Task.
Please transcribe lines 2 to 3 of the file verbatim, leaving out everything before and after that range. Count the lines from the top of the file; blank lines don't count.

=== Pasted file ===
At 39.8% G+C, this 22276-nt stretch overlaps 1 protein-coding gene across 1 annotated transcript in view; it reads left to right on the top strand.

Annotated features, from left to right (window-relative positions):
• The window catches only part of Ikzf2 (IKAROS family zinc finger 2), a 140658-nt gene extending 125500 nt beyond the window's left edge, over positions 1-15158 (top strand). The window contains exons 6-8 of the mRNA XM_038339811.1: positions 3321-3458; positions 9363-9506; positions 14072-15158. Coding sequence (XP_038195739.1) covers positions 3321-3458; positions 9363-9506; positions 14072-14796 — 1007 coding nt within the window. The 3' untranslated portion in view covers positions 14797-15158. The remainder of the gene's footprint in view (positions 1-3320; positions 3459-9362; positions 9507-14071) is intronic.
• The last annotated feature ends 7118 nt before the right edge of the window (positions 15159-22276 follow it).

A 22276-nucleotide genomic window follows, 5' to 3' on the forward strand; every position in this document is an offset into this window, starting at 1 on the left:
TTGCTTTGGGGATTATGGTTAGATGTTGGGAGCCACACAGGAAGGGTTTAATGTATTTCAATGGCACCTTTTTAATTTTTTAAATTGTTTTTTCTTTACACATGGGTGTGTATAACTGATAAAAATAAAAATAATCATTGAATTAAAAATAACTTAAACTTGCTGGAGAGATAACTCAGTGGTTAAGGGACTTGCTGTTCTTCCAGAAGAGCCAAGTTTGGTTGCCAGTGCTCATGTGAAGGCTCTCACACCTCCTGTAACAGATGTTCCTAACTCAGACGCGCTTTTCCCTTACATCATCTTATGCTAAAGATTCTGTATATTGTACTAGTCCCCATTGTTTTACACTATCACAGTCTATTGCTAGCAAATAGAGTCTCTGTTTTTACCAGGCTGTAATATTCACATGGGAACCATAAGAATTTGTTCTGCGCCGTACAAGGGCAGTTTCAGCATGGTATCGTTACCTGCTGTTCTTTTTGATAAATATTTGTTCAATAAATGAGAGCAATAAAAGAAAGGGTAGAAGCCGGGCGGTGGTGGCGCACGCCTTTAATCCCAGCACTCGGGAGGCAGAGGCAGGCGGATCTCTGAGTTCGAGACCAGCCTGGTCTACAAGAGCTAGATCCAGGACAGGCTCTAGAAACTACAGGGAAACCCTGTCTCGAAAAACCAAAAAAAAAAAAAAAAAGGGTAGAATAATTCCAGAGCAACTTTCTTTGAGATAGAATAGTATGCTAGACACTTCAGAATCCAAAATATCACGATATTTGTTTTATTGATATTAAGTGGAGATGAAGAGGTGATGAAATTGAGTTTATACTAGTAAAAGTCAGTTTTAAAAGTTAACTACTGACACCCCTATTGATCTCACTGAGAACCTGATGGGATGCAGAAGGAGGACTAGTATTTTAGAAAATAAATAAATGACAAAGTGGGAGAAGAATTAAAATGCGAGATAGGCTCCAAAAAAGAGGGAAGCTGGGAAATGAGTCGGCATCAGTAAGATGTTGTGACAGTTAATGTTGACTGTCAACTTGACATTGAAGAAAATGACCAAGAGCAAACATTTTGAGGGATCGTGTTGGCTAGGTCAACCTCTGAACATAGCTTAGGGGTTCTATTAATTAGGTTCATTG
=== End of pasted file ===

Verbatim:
Annotated features, from left to right (window-relative positions):
• The window catches only part of Ikzf2 (IKAROS family zinc finger 2), a 140658-nt gene extending 125500 nt beyond the window's left edge, over positions 1-15158 (top strand). The window contains exons 6-8 of the mRNA XM_038339811.1: positions 3321-3458; positions 9363-9506; positions 14072-15158. Coding sequence (XP_038195739.1) covers positions 3321-3458; positions 9363-9506; positions 14072-14796 — 1007 coding nt within the window. The 3' untranslated portion in view covers positions 14797-15158. The remainder of the gene's footprint in view (positions 1-3320; positions 3459-9362; positions 9507-14071) is intronic.